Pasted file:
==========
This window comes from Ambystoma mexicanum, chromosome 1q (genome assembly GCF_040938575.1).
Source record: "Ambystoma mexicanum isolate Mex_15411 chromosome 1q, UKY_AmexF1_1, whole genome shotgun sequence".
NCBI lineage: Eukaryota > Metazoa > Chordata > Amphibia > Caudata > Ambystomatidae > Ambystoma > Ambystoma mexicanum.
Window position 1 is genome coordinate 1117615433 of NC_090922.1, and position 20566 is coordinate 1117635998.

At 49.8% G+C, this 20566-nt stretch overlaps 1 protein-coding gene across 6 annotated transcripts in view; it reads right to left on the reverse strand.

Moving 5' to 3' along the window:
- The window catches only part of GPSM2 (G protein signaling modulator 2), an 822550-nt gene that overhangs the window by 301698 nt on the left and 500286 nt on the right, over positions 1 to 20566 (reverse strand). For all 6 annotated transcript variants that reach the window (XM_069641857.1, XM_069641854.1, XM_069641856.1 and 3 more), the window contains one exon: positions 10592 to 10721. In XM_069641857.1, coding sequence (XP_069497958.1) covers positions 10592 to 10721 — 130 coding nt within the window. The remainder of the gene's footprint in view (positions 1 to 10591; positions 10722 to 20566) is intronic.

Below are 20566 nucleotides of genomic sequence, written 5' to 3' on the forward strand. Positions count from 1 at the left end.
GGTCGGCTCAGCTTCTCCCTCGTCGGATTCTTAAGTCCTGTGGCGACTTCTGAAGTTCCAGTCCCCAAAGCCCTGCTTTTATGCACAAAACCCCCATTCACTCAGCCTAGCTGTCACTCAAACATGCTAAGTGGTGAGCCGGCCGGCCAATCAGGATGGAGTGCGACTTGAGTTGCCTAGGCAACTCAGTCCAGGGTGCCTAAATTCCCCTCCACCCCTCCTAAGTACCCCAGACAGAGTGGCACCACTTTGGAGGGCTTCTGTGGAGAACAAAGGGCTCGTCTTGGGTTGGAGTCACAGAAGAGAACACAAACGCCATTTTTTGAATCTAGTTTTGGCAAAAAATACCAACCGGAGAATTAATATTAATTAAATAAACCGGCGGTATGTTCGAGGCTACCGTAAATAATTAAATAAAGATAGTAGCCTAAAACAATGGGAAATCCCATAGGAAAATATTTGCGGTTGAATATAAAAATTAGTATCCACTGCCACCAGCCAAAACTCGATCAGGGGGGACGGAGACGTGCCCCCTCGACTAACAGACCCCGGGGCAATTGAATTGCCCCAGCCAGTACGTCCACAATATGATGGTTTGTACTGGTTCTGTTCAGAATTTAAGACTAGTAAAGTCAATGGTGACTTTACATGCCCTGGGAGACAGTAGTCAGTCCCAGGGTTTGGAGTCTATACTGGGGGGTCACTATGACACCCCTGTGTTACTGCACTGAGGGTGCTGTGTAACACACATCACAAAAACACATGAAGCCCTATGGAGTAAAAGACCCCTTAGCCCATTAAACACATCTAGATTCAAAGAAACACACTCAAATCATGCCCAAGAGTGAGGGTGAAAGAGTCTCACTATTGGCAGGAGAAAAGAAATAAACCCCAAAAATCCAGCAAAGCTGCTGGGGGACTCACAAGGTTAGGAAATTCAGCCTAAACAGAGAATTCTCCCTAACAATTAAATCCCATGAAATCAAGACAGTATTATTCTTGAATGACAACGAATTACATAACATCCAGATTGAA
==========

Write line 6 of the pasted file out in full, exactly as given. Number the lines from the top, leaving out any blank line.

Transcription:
Moving 5' to 3' along the window: